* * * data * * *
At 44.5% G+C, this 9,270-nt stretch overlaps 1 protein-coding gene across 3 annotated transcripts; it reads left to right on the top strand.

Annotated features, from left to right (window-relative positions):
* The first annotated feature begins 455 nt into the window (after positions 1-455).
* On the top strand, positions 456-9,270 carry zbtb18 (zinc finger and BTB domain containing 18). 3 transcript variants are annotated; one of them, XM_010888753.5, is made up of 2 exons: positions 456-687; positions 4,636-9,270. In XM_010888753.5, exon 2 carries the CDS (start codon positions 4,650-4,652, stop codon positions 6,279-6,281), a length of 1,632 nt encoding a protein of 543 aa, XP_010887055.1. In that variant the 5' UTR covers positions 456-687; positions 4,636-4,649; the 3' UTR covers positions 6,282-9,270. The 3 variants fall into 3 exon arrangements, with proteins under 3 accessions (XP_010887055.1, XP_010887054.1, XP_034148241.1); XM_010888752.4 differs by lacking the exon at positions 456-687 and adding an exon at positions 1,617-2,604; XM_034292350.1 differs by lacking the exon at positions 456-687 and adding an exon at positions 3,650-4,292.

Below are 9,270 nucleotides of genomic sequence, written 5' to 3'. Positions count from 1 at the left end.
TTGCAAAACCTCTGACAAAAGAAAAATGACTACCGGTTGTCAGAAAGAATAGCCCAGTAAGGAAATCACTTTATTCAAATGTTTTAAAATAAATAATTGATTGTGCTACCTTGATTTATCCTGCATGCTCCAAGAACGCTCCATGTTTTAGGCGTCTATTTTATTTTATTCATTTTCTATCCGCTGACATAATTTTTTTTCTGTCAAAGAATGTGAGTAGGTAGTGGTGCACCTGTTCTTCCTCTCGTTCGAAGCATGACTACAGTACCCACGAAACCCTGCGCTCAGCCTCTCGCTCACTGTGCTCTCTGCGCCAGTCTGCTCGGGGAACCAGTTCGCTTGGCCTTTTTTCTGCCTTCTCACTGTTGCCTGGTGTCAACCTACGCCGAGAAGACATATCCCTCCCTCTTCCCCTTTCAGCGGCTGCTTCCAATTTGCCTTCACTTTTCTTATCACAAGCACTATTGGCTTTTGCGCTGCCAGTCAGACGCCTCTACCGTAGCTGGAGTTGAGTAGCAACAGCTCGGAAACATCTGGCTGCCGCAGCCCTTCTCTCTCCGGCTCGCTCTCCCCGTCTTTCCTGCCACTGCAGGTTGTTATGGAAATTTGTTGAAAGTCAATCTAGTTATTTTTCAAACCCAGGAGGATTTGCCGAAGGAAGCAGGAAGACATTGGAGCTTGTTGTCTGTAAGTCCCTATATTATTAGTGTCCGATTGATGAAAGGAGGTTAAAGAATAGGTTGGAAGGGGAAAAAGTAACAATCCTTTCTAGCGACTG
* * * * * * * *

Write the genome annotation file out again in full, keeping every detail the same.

At 44.5% G+C, this 9,270-nt stretch overlaps 1 protein-coding gene across 3 annotated transcripts; it reads left to right on the top strand.

Annotated features, from left to right (window-relative positions):
* The first annotated feature begins 455 nt into the window (after positions 1-455).
* On the top strand, positions 456-9,270 carry zbtb18 (zinc finger and BTB domain containing 18). 3 transcript variants are annotated; one of them, XM_010888753.5, is made up of 2 exons: positions 456-687; positions 4,636-9,270. In XM_010888753.5, exon 2 carries the CDS (start codon positions 4,650-4,652, stop codon positions 6,279-6,281), a length of 1,632 nt encoding a protein of 543 aa, XP_010887055.1. In that variant the 5' UTR covers positions 456-687; positions 4,636-4,649; the 3' UTR covers positions 6,282-9,270. The 3 variants fall into 3 exon arrangements, with proteins under 3 accessions (XP_010887055.1, XP_010887054.1, XP_034148241.1); XM_010888752.4 differs by lacking the exon at positions 456-687 and adding an exon at positions 1,617-2,604; XM_034292350.1 differs by lacking the exon at positions 456-687 and adding an exon at positions 3,650-4,292.

Below are 9,270 nucleotides of genomic sequence, written 5' to 3'. Positions count from 1 at the left end.
TTGCAAAACCTCTGACAAAAGAAAAATGACTACCGGTTGTCAGAAAGAATAGCCCAGTAAGGAAATCACTTTATTCAAATGTTTTAAAATAAATAATTGATTGTGCTACCTTGATTTATCCTGCATGCTCCAAGAACGCTCCATGTTTTAGGCGTCTATTTTATTTTATTCATTTTCTATCCGCTGACATAATTTTTTTTCTGTCAAAGAATGTGAGTAGGTAGTGGTGCACCTGTTCTTCCTCTCGTTCGAAGCATGACTACAGTACCCACGAAACCCTGCGCTCAGCCTCTCGCTCACTGTGCTCTCTGCGCCAGTCTGCTCGGGGAACCAGTTCGCTTGGCCTTTTTTCTGCCTTCTCACTGTTGCCTGGTGTCAACCTACGCCGAGAAGACATATCCCTCCCTCTTCCCCTTTCAGCGGCTGCTTCCAATTTGCCTTCACTTTTCTTATCACAAGCACTATTGGCTTTTGCGCTGCCAGTCAGACGCCTCTACCGTAGCTGGAGTTGAGTAGCAACAGCTCGGAAACATCTGGCTGCCGCAGCCCTTCTCTCTCCGGCTCGCTCTCCCCGTCTTTCCTGCCACTGCAGGTTGTTATGGAAATTTGTTGAAAGTCAATCTAGTTATTTTTCAAACCCAGGAGGATTTGCCGAAGGAAGCAGGAAGACATTGGAGCTTGTTGTCTGTAAGTCCCTATATTATTAGTGTCCGATTGATGAAAGGAGGTTAAAGAATAGGTTGGAAGGGGAAAAAGTAACAATCCTTTCTAGCGACTG